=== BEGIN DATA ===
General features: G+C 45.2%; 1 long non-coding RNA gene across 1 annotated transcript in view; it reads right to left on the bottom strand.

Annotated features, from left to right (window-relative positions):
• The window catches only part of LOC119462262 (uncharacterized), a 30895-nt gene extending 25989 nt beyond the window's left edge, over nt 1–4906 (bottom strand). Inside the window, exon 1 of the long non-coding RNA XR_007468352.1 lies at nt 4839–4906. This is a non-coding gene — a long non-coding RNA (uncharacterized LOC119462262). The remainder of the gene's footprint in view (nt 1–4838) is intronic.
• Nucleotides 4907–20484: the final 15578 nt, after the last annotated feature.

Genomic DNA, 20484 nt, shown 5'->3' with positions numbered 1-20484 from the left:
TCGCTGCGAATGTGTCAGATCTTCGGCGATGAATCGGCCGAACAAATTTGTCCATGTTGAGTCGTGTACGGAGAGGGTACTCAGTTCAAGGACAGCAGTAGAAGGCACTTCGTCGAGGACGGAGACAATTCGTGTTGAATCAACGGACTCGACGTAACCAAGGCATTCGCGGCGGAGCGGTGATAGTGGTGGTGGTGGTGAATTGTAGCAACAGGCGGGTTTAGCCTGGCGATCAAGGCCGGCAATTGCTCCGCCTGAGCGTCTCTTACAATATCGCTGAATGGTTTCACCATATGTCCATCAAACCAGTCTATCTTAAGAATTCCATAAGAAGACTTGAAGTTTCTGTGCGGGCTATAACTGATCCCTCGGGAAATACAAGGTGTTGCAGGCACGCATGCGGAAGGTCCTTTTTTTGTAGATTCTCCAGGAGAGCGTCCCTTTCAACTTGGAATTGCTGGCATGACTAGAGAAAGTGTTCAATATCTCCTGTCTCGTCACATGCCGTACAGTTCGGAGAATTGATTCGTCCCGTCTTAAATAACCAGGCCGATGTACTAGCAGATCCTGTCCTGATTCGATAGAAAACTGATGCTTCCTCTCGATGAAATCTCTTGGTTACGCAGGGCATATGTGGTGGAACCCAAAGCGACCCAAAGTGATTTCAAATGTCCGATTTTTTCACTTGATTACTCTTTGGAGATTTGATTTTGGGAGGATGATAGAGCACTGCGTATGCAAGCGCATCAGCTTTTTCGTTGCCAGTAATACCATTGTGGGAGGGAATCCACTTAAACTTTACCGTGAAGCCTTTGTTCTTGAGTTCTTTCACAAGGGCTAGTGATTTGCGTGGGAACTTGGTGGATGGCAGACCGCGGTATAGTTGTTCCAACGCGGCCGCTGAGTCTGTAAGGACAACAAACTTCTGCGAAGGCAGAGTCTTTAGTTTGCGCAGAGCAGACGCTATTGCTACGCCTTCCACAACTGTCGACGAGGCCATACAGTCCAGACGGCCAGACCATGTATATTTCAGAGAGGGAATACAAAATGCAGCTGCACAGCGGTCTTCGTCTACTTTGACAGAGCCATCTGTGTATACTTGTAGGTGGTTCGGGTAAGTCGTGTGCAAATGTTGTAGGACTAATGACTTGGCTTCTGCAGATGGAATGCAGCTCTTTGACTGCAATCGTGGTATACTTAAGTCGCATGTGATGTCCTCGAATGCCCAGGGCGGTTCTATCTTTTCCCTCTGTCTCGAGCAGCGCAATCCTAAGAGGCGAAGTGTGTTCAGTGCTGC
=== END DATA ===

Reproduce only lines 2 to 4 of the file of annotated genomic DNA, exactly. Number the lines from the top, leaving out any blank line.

Annotated features, from left to right (window-relative positions):
• The window catches only part of LOC119462262 (uncharacterized), a 30895-nt gene extending 25989 nt beyond the window's left edge, over nt 1–4906 (bottom strand). Inside the window, exon 1 of the long non-coding RNA XR_007468352.1 lies at nt 4839–4906. This is a non-coding gene — a long non-coding RNA (uncharacterized LOC119462262). The remainder of the gene's footprint in view (nt 1–4838) is intronic.
• Nucleotides 4907–20484: the final 15578 nt, after the last annotated feature.